Paige Spiranac torches the LPGA Tour’s new dress code

Paige Spiranac is weighing in on the LPGA’s controversial amendments to its dress code and she’s bringing the fire. 

In an editorial published to Forbes, Spiranac made some excellent points and injected feminist rhetoric like we haven’t seen from the Instagram sensation (which is a very good thing).

Spiranac is a complicated figure for feminists, and certainly there’s been something of an evolution to her public persona. Her internet presence, which likely began as an attempt to gain a few followers and blasted off into the stratosphere thanks in large part to male interest, has morphed into something much more meaningful.

As she explains:

“I hope my voice helps to encourage the next generation of great female athletes and golfers to possibly stop social injustices and prejudices from creeping into the game that I fell in love with at such a young age.”

Discussing Spiranac-as-feminist is better left to, well, women, but it’s an important component of her editorial that merited mention.

Now, onto the substance of what she had to say:

“As both an ambassador for golf and an advocate for the continued progress of women’s rights and equality in society, I fear that these new rules are stifling the growth of the women’s game,” Spiranac writes.

She makes the point that golf was once played by women in dresses and men in suits. As the game has evolved, golfers have begun to train like athletes. “To be a professional golfer in the 21st century, you must be an athlete,” she writes. This is probably 90 percent true. Miguel Angel Jimenez and Beef Johnston would disagree.


The vast majority of golfers fighting their way through the ranks, however, spend plenty of time in the gym. This is true. It’s also true that apparel companies have moved in the 21st century toward more athletic-looking attire, rolling that back is a far worse look than leggings on the golf course.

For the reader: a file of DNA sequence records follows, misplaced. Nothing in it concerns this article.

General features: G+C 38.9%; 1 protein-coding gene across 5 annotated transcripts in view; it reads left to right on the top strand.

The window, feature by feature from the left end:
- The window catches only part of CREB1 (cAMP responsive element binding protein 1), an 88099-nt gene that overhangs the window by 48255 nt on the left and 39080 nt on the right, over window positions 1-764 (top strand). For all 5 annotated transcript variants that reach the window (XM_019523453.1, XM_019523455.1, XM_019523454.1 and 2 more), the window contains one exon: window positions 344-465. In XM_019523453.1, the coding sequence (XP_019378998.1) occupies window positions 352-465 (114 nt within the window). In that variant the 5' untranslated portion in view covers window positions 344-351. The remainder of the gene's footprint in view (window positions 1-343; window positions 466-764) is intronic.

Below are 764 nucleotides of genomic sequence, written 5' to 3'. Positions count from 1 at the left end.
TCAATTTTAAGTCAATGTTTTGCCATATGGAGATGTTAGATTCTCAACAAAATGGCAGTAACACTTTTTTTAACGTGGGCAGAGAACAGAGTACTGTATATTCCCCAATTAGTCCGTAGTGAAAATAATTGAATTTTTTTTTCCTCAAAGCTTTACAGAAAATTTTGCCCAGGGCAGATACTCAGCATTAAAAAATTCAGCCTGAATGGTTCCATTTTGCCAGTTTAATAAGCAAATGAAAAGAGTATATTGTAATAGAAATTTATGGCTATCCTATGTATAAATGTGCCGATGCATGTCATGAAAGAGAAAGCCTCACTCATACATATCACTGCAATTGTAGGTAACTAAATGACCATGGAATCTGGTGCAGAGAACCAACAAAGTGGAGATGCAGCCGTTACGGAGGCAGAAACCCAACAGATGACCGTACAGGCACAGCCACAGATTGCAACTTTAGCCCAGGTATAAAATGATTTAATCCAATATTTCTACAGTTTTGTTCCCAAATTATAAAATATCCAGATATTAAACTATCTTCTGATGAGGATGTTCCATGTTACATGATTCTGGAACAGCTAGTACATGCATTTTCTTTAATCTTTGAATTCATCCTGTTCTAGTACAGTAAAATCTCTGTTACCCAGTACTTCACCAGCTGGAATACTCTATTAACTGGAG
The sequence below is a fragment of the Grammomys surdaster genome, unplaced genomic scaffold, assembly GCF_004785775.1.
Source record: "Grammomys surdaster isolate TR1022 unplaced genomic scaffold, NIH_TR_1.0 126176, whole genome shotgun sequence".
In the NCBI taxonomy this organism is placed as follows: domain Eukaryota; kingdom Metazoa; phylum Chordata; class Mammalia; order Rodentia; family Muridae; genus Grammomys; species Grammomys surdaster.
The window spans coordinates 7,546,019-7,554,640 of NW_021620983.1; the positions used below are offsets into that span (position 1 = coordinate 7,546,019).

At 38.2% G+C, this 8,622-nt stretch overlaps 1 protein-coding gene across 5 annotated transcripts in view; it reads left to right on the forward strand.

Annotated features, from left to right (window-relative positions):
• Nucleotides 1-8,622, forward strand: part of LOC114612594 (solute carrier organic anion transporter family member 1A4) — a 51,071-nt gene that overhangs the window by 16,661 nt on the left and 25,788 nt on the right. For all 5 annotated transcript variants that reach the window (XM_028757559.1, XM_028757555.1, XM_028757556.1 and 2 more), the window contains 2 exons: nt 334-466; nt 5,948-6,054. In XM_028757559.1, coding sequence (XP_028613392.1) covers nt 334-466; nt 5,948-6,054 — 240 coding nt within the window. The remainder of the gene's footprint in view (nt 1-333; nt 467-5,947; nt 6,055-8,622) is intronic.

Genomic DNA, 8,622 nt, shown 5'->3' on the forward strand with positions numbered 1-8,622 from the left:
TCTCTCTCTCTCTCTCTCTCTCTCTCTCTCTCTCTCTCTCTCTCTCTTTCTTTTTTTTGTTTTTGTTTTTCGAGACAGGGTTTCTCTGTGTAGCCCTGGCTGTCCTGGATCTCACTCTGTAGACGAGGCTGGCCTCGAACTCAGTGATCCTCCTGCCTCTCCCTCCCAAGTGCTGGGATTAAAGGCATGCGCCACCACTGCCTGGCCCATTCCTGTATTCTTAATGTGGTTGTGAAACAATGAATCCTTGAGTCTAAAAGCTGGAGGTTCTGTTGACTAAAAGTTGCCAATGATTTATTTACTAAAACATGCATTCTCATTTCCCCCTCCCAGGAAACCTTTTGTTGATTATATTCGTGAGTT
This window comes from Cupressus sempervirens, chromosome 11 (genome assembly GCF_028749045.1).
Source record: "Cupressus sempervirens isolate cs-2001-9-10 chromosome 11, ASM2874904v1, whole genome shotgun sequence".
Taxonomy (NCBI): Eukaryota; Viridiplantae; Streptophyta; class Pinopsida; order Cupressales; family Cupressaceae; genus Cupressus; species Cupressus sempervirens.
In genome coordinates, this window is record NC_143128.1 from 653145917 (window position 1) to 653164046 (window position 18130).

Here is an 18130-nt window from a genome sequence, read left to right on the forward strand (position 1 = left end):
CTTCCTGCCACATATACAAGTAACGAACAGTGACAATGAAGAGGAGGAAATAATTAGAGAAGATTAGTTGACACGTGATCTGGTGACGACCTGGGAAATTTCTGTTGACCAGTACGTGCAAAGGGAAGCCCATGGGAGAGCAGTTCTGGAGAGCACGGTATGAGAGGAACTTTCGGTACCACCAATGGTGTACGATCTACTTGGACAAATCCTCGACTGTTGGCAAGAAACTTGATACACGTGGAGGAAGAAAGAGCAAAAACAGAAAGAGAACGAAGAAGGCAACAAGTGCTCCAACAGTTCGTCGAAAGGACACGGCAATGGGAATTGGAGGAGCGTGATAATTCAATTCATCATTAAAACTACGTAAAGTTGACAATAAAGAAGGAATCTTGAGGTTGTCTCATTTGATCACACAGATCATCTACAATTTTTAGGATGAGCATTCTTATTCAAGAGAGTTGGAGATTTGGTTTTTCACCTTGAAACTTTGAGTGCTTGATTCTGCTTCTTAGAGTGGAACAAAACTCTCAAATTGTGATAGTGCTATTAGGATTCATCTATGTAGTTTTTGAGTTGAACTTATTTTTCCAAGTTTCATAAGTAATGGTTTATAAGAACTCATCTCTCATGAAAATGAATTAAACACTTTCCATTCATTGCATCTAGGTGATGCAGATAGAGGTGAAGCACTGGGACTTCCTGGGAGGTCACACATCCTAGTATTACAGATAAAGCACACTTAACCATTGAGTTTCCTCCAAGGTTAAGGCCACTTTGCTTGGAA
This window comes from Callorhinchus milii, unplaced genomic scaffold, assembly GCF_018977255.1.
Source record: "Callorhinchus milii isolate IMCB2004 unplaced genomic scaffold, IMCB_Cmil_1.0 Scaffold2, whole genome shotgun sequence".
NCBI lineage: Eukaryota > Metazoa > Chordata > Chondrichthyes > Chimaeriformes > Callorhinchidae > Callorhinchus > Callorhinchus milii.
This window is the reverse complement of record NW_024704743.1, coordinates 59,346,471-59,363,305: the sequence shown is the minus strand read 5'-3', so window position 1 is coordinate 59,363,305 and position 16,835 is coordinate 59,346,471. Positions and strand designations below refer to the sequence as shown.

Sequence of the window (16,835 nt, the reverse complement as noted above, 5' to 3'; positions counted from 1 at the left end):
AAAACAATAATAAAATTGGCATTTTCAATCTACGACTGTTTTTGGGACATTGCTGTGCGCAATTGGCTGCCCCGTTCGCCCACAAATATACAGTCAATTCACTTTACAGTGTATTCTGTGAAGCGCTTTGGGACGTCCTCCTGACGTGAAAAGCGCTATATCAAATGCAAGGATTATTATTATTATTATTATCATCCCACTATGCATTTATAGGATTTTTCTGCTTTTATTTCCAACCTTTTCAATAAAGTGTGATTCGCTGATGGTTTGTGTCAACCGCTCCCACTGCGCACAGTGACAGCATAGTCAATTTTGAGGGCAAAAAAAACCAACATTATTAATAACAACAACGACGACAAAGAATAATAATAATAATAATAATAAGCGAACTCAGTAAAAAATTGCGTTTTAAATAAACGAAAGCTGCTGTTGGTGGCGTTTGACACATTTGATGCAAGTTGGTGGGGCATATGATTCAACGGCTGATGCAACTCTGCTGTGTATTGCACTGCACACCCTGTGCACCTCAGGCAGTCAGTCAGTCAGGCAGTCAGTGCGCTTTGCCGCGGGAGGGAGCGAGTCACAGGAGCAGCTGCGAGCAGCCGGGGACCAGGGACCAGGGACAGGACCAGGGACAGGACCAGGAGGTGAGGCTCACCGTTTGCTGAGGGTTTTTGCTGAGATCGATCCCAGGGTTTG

She also makes the point that since the LPGA hasn’t furnished any examples of players in violation of the rules, the exclusionary measure is more problematic “put in place…to make sure that only players who echo golf’s more traditional, conservative norms are attracted to and excel at the sport.”

And this is the heart of the matter: The idea that a woman’s attire says something about her morality and behavior. Making propriety about covering up suggests that those who have dared to wear racer-backs and leggings are not only in violation, but acting in a morally disreputable fashion.

Spiranac’s feminist fire burns brightest with this passage:

“If professionalism in golf equals athleticism, then athleticism should be promoted and showcased, and that means allowing the clothes that promote it.

“By labeling women as looking “unprofessional” when showing cleavage or shorts worn under a skirt, the LPGA is perpetrating the outdated stereotypes about the connection between what a woman wears and her morals, as well as insinuating that women do not have control over the perception of their bodies, but rather that they must bend to the every whim of the male gaze.”

Now, if you look at the LPGA’s About page, it’s unfair to categorize the organization as one that is run by men. The boards are about 50-50 men and women. However, if you were to do the same analysis of, say, the 10 largest sponsors of the the LPGA Tour and its events, you’d likely find things tilted in a much more male-centric direction. And as they control the purse strings, it’s the sponsors’ “gaze” that is at issue.

For those critical of Spiranac and her minimal accomplishments as a professional golfer: Using her platform to pen editorials like these is a far more important service to the future of the game. While she remains a complex figure, her voice is an important one in this debate.